Slums are alternate power structures
By: David A. Smith
Slums are a world of alternate power structures – and when alternative power is threatened, it does not go quietly, as featured in an AP story picked up by Google News:
Brazilian soldiers on patrol in Vila Cruzeiro
RIO DE JANEIRO (AP), November 27, 2010 — The drug gang leader jabs the muzzle of his .556-caliber Sig Sauer assault rifle around as he talks.
Yes, Jogador says emphatically, Rio’s drug gangs are feeling threatened by the biggest police push against them in the city’s history, a Herculean effort to improve security before the 2016 Olympics. The heavily armed criminal gang he helps lead is being driven from long-held turf in the slums, leading to losses in cocaine and marijuana sales.
Waiting for the cops to come: favela drug gang members
Over the years, I’ve written many socioeconomic definitions of slums (see box). Compared with the standard physical definitions (rundown areas characterized by substandard housing and squalor and lacking in tenure security), economic definitions do a much better job of capturing the reality, and in particular why slums persist.
Slums do not exist because of gangs, but when slums exist, gangs will use them, and to do this, they must take over the slum.
Who lives up these mean streets?
It’s what the 25-year-old career criminal says next, with a low laugh and a nodding of his head, that strikes at the heart of fears in this seaside city: He says that Rio’s gangs are preparing for a return to the city’s most violent days.
“You take any animal and put it up against the wall,” he says, eyes ablaze, pointing the tip of his Swiss-made weapon toward a whitewashed ledge pocked by bullets. “Its last option is what? To attack.”
Big talk – but with semiautomatic weapons, he can talk himself into a lot of deaths.
A radio attached to his black sports shorts begins squawking wildly. Police have captured a lookout on the edge of the western Rio slum his gang rules.
Organized crime becomes the alternate power structure that invades and garrisons the slums.
Young men with rifles and semiautomatic pistols are scurrying about, preparing for yet another police invasion.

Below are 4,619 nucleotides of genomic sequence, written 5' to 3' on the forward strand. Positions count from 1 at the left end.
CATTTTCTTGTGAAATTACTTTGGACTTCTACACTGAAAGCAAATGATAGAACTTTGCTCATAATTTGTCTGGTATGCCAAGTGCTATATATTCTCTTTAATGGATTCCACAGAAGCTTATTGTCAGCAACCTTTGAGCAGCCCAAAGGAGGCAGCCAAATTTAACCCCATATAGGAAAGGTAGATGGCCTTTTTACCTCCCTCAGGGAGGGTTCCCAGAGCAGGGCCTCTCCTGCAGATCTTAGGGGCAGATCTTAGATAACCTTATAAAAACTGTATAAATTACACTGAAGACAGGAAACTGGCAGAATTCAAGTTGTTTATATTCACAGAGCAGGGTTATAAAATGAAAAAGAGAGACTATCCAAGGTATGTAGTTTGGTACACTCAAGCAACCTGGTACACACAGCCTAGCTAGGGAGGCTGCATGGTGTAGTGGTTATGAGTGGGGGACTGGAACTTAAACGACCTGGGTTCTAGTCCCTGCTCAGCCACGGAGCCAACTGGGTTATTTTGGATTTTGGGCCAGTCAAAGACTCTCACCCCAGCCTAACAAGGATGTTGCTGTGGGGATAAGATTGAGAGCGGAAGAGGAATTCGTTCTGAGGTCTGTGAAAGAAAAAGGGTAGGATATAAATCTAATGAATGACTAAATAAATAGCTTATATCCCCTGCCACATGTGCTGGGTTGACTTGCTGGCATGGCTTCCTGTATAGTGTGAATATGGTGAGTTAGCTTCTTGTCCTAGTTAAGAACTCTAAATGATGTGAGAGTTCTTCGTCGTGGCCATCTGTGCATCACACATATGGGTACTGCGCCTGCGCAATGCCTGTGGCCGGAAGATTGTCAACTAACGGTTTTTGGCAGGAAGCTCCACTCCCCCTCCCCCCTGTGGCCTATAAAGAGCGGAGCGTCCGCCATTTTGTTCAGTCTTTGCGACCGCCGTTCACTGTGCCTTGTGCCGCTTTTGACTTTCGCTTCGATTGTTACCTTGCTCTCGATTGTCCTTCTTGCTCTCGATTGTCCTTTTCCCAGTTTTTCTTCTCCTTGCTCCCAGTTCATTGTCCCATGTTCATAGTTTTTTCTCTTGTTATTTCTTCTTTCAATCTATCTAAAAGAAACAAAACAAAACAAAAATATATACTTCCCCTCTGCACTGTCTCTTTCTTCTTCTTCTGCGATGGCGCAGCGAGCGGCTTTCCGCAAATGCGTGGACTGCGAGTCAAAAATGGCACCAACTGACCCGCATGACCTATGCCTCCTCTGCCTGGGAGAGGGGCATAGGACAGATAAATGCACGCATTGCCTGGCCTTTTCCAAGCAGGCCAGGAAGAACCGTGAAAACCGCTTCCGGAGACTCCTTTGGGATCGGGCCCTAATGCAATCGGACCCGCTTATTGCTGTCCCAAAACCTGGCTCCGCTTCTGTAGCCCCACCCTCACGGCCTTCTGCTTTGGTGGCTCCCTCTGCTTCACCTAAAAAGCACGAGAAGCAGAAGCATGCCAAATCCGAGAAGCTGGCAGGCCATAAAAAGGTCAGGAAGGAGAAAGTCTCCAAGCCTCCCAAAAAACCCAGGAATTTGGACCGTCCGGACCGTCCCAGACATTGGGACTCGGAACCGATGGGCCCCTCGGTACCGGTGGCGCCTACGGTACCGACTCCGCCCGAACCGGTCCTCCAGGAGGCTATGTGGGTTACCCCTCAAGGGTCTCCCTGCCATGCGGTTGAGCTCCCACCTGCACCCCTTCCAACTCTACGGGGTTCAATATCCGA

Jogador turns the radio down. It’s hard to tell how much of what he says is bravado and how much is warning, but there is plenty of both.
He is speaking to a journalist, so of course it’s bravado. What else is he going to do?
“Rio de Janeiro is going to get really small,” says Jogador, who agreed to talk on condition he be identified by a nickname police would not know. “Rio de Janeiro is going to tremble.”
In recent weeks, the police in Rio have been coming – and it’s evident they will not stop coming.
Armed men have set up roadblocks in key areas — a highway leading to the international airport, an avenue running by the state government’s headquarters, quiet streets in wealthier neighborhoods — letting loose rifle fire, tossing grenades. More than 100 cars and buses stopped in the dragnets have been set on fire, usually after their occupants fled.
When the gangs flee, they torch
Police responded by invading more than 20 slums, engaging traffickers in massive shootouts, killing at least 25 people, mostly suspected drug gang members, and arresting more than 200.
Authorities now control one of the most fortified slums where traffickers long ruled with impunity, and are preparing to invade another that many fear will ignite an even bloodier battle.
Caught … but for how long?
It will – but what is the choice?
The scenes of urban warfare in Rio on the nightly news bring back memories of 2002, when drug gangs protesting the prison conditions of their incarcerated leaders shut down Rio, a city of 6 million people — twice the size of Chicago. They burned buses, sprayed government buildings with bullets and grenades, and sent foot soldiers out to warn businesses to close. Similar shutdowns went on for months.
Now the three major gangs are preparing for another fight, and according to Jogador, are ready to end their bloody rivalries and join forces against the police. Rio’s top security official and governor acknowledge that the battle is heating up — and that the gangs seem to be unifying.
“These are classic acts of terror, an effort to create and diffuse a sense of insecurity throughout the city,” said Paulo Storani, a security consultant who spent nearly 30 years on the police force and was a captain in an elite Rio unit sent in to clear slums. “The mass robberies, the burning of cars, these are just the beginning of a response by the drug gangs.”
Car torched by the drug gangs
Very simply, the municipal and national governments are taking back parts of their city that had previously been tacitly ceded to the gangs – and in so doing, they are depriving the gangs of revenue.
For two years, police have invaded the slums and installed 13 permanent posts — not much in a squalid sea of more than 1,000 slums, but enough to make a point. The gangs are losing slums and the drug revenues they yield.
That is an expression of the pure economic power dynamics. The gangs use slums as a workplace and captive market.
The fear is that there is a tipping point when the gangs decide it costs less to fight the police than to give up the slums, and that this moment is at hand.
Until they take heavy casualties, that is.
Police invading Alemao favela
Since September, armed men have carried out scores of mass robberies of motorists. The recent episodes are much more frequent than in the past and of a different nature. Few of the cars have been stolen. Instead, they are torched as vivid forms of protest, or motorists are ordered to hand over their keys, stranding the vehicles and clogging traffic.
It’s a basic terror campaign. It cannot be allowed to work.
The gunmen then melt back into the city, leaving behind panic and chaos.
The acolytes of Mars, the god of war, are phobos and demos, fear and panic.
Urban fear coming